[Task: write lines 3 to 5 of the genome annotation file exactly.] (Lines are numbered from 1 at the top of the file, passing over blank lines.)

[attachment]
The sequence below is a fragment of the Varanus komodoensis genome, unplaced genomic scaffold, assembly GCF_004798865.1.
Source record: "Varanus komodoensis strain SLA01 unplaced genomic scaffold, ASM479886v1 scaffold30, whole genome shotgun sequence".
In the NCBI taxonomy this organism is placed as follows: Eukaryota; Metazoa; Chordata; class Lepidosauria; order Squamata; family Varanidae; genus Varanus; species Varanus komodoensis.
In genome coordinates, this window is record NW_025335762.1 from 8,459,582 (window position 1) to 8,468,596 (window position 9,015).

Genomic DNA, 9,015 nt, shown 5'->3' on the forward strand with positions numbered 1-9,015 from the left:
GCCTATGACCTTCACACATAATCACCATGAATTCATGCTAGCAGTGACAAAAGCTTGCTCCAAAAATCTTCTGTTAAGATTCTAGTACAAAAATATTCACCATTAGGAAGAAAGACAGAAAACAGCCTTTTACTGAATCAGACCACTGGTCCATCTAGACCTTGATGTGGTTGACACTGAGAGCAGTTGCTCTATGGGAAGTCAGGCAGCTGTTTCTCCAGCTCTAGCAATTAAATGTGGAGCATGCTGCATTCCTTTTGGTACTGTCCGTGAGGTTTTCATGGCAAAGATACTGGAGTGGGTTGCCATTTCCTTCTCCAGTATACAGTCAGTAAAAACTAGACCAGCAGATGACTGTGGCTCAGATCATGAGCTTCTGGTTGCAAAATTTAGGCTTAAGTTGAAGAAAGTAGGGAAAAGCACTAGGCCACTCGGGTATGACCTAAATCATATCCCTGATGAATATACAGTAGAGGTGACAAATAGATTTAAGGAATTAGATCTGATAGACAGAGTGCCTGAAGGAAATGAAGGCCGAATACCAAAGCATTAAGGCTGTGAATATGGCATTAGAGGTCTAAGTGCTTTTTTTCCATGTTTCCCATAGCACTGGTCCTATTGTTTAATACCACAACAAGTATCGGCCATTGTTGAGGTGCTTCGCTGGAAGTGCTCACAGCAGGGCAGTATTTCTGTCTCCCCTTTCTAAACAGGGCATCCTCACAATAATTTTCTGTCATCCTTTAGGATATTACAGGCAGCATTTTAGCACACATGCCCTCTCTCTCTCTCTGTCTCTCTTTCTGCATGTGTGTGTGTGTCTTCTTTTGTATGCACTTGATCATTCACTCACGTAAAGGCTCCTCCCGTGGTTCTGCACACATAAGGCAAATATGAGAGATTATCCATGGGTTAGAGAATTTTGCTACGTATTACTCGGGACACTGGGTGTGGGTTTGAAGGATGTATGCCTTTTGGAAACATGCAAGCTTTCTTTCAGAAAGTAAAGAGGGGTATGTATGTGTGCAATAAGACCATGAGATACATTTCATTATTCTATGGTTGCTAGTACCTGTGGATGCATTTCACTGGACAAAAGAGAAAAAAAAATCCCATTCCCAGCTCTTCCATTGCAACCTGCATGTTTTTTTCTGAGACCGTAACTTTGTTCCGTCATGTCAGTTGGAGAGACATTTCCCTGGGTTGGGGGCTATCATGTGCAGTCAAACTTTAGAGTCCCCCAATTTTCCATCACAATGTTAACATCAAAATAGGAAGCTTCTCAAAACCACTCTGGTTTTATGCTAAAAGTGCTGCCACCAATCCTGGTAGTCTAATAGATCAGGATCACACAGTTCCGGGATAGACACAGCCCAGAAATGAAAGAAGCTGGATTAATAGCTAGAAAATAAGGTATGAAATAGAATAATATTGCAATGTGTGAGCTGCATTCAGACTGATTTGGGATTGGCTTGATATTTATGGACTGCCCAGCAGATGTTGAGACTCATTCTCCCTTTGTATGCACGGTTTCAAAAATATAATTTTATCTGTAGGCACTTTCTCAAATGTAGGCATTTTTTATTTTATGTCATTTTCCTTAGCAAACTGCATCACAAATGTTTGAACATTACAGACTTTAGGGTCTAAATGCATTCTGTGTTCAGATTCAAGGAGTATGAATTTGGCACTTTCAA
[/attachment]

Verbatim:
In the NCBI taxonomy this organism is placed as follows: Eukaryota; Metazoa; Chordata; class Lepidosauria; order Squamata; family Varanidae; genus Varanus; species Varanus komodoensis.
In genome coordinates, this window is record NW_025335762.1 from 8,459,582 (window position 1) to 8,468,596 (window position 9,015).

Genomic DNA, 9,015 nt, shown 5'->3' on the forward strand with positions numbered 1-9,015 from the left: